Coming-of-age stories commonly record the transitions—sometimes abrupt, or even violent—from youth to maturity, from innocence to experience of its protagonist, whether male or female. Greasy Lake by T.Coraghessan Boyle and Where Are You Going, Where Have You Been? by Joyce Carol Oates are great examples of traditional coming-of-age stories. The roots of the coming-of-age narrative theme are tracked in the male protagonist’s perspective for Boyle’s short story, while the Oates’ story captures the coming-of-age theme from Connie; a female protagonist’s perspective. In both short stories, the authors fulfill the expectations of a coming-of-age genre when they take us through the journey of rebellion and self realization, as the protagonists become mature and leave their innocence behind.
Greasy Lake by T. Coraghessen Boyle presents a coming-of-age genre when the protagonist and his two friends have to face violent trials and tribulations in order to grow up. The three young men are described to be rebellious and bad, which signals a youthful time in their life. For example, "We were all dangerous characters then. We wore torn “up leather jackets, slouched around with toothpicks in our mouths, sniffed glue and ether and what somebody claimed was cocaine…We read Andre Gide and strike to elaborate poses to show that we didn 't give a shit about anything” (294). Rebellion is often a youthful undertaking and the young men enjoyed being bad or looking bad. In fact, this was a time when it was good and accepted to be bad (294). One night, the protagonist takes it too far and behaves recklessly with his friends at Greasy Lake. After a wild night, the boys arrive at Greasy Lake and assume they see their friend’s car, but ...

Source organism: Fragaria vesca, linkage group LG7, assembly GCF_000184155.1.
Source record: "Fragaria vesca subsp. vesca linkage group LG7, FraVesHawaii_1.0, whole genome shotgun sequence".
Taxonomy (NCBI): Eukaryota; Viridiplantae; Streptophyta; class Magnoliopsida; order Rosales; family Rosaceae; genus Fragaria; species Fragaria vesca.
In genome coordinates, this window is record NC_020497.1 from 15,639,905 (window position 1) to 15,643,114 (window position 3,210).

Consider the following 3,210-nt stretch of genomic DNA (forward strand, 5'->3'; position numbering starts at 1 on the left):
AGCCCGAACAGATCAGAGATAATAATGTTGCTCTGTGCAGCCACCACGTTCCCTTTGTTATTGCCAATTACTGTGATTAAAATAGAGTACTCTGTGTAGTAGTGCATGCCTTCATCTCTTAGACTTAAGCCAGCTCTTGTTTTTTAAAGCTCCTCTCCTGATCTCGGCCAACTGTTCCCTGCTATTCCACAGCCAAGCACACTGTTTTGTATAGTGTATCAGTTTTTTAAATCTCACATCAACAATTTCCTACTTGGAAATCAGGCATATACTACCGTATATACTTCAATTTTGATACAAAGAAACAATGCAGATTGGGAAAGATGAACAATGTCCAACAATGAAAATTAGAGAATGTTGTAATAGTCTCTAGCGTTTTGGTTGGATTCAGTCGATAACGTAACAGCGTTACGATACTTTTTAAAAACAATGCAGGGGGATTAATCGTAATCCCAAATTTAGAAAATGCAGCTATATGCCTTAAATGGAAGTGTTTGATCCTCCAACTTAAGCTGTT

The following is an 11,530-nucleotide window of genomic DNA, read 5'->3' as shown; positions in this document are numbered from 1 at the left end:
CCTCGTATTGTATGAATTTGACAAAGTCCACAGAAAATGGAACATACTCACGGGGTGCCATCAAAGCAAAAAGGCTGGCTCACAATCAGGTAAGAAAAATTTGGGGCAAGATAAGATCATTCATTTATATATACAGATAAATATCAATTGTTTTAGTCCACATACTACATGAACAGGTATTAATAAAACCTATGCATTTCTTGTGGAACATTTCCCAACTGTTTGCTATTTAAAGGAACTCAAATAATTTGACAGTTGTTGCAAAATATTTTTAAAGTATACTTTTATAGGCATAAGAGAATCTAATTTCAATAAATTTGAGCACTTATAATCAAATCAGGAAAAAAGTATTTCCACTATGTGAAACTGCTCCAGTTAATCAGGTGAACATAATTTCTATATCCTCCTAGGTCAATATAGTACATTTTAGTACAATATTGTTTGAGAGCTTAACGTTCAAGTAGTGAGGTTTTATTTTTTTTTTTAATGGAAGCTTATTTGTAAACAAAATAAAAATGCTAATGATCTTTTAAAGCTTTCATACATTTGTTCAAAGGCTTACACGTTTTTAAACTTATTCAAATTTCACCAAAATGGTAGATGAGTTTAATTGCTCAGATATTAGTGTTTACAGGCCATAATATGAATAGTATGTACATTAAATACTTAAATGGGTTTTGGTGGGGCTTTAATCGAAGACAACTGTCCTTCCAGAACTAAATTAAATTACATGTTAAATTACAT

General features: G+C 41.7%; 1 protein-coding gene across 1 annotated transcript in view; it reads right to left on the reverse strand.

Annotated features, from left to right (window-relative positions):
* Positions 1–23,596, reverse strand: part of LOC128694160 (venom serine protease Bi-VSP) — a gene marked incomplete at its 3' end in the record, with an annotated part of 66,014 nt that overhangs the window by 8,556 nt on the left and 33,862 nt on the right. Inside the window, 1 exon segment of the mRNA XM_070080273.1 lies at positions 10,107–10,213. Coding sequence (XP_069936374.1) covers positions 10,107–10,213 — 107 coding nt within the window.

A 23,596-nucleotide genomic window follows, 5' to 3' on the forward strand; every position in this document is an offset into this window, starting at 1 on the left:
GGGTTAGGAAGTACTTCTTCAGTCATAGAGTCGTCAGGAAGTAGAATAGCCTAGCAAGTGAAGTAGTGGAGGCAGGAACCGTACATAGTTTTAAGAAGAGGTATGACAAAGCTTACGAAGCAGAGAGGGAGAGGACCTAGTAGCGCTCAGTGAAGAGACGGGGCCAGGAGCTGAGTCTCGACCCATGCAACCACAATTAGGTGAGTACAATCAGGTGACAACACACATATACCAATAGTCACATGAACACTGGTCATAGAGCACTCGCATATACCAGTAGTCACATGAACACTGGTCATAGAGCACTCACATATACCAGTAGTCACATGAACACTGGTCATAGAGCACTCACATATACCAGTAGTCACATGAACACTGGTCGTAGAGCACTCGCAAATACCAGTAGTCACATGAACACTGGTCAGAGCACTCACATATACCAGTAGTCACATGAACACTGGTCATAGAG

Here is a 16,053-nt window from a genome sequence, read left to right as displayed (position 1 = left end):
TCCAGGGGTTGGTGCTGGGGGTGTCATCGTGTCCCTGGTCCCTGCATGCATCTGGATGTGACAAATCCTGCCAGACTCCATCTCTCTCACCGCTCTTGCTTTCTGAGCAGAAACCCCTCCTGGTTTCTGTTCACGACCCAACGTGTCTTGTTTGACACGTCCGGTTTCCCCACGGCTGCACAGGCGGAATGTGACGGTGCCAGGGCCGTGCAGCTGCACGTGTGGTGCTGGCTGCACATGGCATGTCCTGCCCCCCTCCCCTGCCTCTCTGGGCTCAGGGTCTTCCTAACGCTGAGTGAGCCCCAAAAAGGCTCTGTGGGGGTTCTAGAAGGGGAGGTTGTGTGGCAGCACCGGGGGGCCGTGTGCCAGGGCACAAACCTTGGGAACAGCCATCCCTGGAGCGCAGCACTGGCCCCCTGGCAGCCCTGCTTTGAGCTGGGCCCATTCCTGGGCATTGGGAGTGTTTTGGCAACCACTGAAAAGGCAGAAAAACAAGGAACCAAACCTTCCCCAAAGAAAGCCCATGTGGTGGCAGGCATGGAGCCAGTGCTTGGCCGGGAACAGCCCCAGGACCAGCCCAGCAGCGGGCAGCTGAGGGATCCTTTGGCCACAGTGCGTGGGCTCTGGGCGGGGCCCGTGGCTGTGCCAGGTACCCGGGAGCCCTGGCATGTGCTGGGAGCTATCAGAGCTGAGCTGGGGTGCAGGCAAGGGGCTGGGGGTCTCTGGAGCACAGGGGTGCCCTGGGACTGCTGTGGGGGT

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...d Friend waited” (336).
Greasy Lake by T. Coraghessen Boyle and Where are you going, where have you been by Joyce Carol Oates both fulfill the expectations of the coming-of-age-genre when the authors take us through events that the protagonists experience—transforming them from youth to maturity. Greasy Lake by T. Coraghessen Boyle ends most positively because the male protagonist realizes he didn’t murder Bobbie, and he learns a life lesson; there are dangerous consequences for bad actions. Where are you going, where have you been by Joyce Carol Oates ends negatively because the female protagonist, Connie, is kidnapped by the antagonist, Arnold Friend. Connie’s fate was not “sealed” because she was female, but because as an individual she is a vulnerable, young and naïve. Her “fate” could have happened to anyone wather male or female, who is vulnerable and young.
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